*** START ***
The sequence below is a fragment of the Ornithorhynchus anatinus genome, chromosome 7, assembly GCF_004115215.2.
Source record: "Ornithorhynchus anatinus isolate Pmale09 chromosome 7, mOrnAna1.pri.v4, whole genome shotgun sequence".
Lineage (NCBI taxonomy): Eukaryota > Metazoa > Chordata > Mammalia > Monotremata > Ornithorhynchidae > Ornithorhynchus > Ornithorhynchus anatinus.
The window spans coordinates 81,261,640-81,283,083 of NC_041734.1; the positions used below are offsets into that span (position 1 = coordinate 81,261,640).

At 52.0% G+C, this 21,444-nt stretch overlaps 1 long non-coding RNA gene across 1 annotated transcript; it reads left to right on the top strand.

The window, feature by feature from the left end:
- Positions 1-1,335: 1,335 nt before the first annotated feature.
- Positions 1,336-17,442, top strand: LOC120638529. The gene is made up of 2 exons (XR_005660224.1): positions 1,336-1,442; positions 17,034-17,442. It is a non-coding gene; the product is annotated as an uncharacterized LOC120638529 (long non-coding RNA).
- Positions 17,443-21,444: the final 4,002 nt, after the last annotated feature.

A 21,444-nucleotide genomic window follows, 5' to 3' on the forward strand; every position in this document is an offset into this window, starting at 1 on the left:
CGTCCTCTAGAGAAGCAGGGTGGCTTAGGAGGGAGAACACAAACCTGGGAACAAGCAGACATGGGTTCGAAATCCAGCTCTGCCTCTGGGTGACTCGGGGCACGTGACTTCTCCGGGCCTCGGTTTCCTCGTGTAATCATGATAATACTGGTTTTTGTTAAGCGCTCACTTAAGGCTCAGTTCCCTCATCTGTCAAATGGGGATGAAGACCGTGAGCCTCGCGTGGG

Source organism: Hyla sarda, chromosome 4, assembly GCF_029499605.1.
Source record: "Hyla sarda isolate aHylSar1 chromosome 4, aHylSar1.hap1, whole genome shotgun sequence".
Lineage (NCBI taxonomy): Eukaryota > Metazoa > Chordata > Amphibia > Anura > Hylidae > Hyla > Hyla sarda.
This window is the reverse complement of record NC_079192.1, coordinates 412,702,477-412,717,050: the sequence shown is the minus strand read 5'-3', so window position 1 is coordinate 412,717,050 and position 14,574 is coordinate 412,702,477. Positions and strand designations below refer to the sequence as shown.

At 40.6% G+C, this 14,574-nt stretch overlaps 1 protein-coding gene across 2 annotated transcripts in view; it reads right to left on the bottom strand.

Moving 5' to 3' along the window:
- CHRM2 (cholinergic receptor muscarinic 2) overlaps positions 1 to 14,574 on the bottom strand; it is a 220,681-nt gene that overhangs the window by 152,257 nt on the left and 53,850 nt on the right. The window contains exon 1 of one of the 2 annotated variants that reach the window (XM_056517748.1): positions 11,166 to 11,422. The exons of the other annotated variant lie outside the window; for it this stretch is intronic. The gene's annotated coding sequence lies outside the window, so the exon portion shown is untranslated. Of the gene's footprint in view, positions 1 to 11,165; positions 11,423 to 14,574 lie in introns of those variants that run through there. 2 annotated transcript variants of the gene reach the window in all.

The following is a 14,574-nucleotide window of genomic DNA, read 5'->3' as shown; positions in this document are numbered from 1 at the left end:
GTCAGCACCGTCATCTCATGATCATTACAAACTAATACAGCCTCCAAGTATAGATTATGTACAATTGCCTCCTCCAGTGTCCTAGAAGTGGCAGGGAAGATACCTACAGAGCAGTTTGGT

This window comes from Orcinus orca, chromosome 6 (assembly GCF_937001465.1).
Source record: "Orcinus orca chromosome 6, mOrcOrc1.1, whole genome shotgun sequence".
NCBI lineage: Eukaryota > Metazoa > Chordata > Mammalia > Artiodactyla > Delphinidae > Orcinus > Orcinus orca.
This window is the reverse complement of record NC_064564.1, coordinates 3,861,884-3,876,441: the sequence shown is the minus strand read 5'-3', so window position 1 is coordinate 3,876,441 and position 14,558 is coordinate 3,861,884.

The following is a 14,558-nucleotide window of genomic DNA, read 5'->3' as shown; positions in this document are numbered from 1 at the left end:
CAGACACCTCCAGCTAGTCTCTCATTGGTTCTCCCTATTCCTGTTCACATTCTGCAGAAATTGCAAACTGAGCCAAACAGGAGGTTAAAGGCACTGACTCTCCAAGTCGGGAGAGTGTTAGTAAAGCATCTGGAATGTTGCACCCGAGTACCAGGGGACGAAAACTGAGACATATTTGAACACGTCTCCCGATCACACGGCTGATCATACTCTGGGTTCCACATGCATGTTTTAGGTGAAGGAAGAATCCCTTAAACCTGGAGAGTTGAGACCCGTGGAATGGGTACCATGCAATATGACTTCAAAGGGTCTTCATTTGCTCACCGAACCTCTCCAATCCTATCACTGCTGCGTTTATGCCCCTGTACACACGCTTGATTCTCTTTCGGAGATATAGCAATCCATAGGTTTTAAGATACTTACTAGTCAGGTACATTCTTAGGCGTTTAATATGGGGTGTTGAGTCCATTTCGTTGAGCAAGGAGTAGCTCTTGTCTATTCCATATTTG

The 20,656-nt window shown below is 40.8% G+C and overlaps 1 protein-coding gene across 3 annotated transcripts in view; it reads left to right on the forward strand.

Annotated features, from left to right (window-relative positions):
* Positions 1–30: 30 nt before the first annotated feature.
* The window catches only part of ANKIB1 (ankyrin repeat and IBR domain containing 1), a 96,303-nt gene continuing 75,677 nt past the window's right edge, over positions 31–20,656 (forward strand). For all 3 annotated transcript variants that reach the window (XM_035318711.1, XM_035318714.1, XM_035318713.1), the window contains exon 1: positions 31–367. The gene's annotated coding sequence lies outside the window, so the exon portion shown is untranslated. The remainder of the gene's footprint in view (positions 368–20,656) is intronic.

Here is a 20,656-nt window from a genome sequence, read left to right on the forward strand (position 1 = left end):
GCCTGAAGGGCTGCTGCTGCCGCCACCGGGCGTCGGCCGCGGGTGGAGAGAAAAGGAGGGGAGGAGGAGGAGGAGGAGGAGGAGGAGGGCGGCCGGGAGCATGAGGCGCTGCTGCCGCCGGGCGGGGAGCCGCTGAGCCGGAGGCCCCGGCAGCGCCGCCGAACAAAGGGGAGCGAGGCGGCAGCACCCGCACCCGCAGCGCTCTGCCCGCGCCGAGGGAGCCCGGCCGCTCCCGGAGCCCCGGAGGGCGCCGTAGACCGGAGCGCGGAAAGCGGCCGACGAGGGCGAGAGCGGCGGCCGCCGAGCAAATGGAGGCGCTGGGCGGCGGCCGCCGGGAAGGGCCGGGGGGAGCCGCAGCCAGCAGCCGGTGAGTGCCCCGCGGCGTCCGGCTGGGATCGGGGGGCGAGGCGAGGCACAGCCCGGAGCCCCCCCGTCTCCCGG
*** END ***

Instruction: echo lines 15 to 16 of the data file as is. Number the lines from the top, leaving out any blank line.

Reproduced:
This window is the reverse complement of record NC_079192.1, coordinates 412,702,477-412,717,050: the sequence shown is the minus strand read 5'-3', so window position 1 is coordinate 412,717,050 and position 14,574 is coordinate 412,702,477. Positions and strand designations below refer to the sequence as shown.

At 40.6% G+C, this 14,574-nt stretch overlaps 1 protein-coding gene across 2 annotated transcripts in view; it reads right to left on the bottom strand.